This woman and her sons, neither of whom was over the age of eight, eventually made their way into the auditorium of Bow High School and took their seats. They had a clear view of the stage, on which were forty-two empty chairs and a large banner reading: “Building Power: A Women’s Agenda for the 21st Century”. My view was even better, seated as I was in the front row, where I knew I would have the best chance of asking him if he would defend the life of Julian Assange. I was reading my book for twenty minutes before fourteen girls, many of them young, were packed into the passageway to my right. A few minutes later, they were shepherded onto the stage, just as another batch of women, several of them older, were penned in at the same spot. Soon, they joined the others, and likewise for the third and final collection.

Forty-two women, all of them ostensibly random fans of Buttigieg, were culled from the crowd to have the honor of staring at his back while he spoke. He hadn’t arrived yet, nor would he until nigh an hour after the event was scheduled to start, even though his previous rally was held maybe five miles away, in Concord. In the meantime, campaign employees dispersed plastic yellow placards reading, “Women for Pete”, while another employee instructed the staged ladies how and when to cheer for the cameraman that raced past them—when directed to do so.


Buttigieg arrived fashionably late, and while I probably wasn’t the only one who remained seated for the standing ovation, and while I definitely wasn’t the only one who declined to shout, “Pete! Pete! Pete!” most likely I was the only one who continued to read Nietzsche as the candidate waved to the crowd. I didn’t want to be rude, but when one is threatened to be swallowed by a mob of the shameless, one must evade the lethal embarrassment however one can. I’ve been to football games, so I’m quite conversant with the poses and rhythms of the human beast, but political rallies are so much more frightening because here, the spirit is degraded intellectually, as well.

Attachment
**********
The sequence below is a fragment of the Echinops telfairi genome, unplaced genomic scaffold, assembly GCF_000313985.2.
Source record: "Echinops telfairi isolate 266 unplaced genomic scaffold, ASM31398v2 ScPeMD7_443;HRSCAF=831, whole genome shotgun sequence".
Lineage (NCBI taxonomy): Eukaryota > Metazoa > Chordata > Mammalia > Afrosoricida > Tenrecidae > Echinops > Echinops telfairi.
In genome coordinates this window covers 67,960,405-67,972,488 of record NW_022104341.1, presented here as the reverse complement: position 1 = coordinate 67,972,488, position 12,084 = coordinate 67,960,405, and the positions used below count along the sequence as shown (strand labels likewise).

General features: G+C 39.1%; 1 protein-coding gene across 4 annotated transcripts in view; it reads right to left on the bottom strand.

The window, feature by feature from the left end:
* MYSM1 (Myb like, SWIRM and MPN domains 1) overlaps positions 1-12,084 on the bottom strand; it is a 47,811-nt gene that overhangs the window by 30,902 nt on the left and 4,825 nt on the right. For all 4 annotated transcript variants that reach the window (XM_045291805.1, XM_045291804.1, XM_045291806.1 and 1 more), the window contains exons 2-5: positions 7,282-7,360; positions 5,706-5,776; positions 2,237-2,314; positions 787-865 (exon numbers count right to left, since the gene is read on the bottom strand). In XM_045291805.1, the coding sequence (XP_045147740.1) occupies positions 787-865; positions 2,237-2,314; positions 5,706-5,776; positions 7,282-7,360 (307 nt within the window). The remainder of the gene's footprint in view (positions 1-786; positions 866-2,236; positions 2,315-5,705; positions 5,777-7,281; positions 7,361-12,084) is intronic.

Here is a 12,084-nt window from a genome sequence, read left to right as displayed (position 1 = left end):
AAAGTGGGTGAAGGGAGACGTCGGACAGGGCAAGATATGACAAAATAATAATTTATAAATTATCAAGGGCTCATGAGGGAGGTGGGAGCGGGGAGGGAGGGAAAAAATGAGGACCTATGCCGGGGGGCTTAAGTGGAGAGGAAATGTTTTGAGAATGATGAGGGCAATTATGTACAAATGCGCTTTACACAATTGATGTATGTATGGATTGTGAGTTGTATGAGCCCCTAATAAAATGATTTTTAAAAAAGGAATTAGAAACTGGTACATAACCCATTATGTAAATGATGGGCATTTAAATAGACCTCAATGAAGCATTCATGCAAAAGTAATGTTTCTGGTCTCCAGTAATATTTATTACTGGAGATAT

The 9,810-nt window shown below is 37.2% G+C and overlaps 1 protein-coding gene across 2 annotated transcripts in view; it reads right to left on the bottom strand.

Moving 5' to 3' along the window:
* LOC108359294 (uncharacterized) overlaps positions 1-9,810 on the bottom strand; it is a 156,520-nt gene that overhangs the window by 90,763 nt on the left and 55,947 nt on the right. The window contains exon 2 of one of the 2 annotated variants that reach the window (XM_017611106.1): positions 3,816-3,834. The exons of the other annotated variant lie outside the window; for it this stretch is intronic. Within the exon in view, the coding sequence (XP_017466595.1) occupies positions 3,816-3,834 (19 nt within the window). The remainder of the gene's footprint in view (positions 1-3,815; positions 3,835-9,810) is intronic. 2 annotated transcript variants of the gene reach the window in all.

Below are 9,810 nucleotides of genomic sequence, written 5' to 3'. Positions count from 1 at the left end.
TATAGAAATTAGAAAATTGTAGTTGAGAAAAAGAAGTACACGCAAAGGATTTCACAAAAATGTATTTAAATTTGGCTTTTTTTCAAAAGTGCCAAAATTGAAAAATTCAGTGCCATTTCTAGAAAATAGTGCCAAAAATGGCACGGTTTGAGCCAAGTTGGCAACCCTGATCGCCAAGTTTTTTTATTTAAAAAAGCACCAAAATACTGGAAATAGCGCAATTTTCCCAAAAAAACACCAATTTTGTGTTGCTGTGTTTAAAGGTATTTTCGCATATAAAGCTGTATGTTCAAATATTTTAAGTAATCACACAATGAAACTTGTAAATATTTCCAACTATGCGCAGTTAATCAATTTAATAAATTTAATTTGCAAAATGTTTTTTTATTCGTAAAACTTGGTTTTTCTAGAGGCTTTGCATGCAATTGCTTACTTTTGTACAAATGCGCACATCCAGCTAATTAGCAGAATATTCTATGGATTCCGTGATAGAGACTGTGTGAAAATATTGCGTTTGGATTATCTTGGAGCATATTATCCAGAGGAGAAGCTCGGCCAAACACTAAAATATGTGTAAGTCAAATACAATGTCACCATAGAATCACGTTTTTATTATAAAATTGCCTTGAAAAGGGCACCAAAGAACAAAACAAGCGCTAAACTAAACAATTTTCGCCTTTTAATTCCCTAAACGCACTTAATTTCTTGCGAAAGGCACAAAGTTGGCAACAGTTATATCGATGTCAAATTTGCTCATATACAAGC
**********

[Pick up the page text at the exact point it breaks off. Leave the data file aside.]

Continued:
Invariably, a political rally is a pseudointellectual ritual: there is no escaping the prestigious aura, the ethereal respectability, the smothering feeling that one is making a difference just by listening to a celebrity recite a mellifluous speech, especially when one has already heard the same speech before. I, at least, hadn’t heard this particular sermon of Buttigieg’s: when a speech is unfamiliar, it is much more interesting and, for the same reason, much more painful. It examines the problem of institutional sexism in America and, predictably, how President Buttigieg will solve it. His first example of such bigotry is “an economic system” in which Megan Rapinoe is paid less for winning the FIFA Women’s World Cup than a male player whose team failed to qualify for the most recent tournament.

In referencing Rapinoe, Buttigieg appeals to an urbane audience, one sophisticated enough to pay attention to the political activism of a second-tier celebrity—and thereby proves he will never beat Trump. The working class might agree with Rapinoe, assuming firstly that they have heard of her, but it is only the upper class that would become emotionally invested in her fight. Inadequate pay, wage stagnation, the cost of living: urgent issues all, but when Buttigieg personifies them within Rapinoe, he purges them of pertinence and reduces them to an inconsequential pop culture spat—which is not the most inaccurate description of our political process. Nevertheless, the upper-class audience ate it up, and when Buttigieg announced his plan to print Harriet Tubman’s image on the twenty-dollar bill, the crowd feasted on its unchecked delight.